Electric Cars Will Make Britain Poorer – Where’s The Tax Money Going To Come From? – Forbes

Posted: Saturday, July 29, 2017

We have a useful reminder that electric cars aren’t going to be quite the economic saviour some seem to think. For the current system of fossil fuel use adds near £30 billion a year to the government’s tax collections. Electric cars are only even potentially cheaper than fossil fuel powered if the power is untaxed, or at least untaxed at these levels. All of which means that if the fleet is to be largely electric then the government is going to be looking around for some other form of tax revenue to cover that gap.

Sure, we might hope that government will simply spend £30 billion a year less–gurgle, snort, splort, we now return you to reality–but we know that’s not going to happen. So, what will happen is that we’ll be paying something like the amount we do now for our transportation, plus another £30 billion in tax somewhere or other to maintain the amount of government we’ve got. That therefore means we’re going to have £30 billion less of the things we might prefer other than transport and government–we’re worse off by that amount.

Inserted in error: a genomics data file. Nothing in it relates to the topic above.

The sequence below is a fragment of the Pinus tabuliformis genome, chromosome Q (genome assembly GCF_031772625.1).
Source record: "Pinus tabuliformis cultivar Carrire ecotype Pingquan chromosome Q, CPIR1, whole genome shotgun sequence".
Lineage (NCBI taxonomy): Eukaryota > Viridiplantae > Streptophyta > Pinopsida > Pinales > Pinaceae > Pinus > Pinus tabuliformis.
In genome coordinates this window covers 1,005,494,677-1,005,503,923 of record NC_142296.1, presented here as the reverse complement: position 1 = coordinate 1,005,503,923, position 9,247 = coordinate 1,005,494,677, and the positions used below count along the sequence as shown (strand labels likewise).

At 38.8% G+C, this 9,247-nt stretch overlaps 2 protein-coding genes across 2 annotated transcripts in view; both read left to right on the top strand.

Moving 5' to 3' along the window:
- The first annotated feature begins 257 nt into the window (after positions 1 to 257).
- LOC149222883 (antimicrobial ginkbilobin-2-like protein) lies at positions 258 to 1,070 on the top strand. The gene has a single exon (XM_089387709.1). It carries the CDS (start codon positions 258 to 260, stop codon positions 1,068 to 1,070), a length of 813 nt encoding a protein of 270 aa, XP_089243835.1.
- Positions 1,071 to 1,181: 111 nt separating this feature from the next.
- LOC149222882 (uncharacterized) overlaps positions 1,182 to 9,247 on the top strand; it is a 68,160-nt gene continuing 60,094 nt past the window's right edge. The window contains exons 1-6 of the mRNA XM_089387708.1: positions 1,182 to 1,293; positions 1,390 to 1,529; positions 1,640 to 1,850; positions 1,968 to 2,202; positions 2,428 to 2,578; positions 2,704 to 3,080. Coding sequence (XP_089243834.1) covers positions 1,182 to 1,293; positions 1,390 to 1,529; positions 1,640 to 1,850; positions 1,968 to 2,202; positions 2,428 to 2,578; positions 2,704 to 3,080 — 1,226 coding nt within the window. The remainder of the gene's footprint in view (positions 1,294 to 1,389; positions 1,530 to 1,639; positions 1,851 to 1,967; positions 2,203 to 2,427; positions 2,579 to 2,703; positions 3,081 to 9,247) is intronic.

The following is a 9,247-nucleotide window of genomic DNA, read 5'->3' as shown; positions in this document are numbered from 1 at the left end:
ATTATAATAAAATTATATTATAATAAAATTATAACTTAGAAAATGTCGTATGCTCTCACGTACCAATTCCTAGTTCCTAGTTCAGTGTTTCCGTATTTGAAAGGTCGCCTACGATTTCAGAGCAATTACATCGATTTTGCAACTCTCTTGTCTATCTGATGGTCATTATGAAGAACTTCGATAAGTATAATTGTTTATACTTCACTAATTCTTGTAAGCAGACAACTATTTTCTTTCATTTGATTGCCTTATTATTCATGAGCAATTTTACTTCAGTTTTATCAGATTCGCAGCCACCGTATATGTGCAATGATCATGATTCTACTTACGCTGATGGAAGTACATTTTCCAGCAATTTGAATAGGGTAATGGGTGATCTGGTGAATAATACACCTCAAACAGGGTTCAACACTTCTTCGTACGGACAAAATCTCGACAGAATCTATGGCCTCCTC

This is indeed what is going to happen too:

The switch to electric cars poses a big financial problem for the government – because every time a driver switches from a petrol or diesel car to an electric vehicle, the government loses 57.95p per litre in fuel tax at every fill-up.

In total, duties on petrol and diesel add up to almost £28bn a year for the exchequer. Worse for the chancellor of the day, petrol and diesel sales make a contribution to VAT. VAT is charged at 20% of the wholesale price plus the duty, which equates to 16.7% of the final price. That’s a form of double taxation and explains why more than 65% of the cost at the pumps goes to the exchequer.

An electric car charged from the grid will currently generate just 5p in VAT for every pound spent. If the car is charged directly from solar panels on a garage roof, the Treasury is likely to go empty-handed.

As we know very well that’s just not going to happen is it, the Treasury going empty handed? Sadly, absolutely none of the analyses of the costs and or benefits of electric cars manage to contain or explain this thorny little problem. They’re either going to be more expensive than fossil fueled, as a result of the tax which needs to be added, or we’re going to be paying more tax elsewhere. For the one thing we know we’re not going to get is less government.


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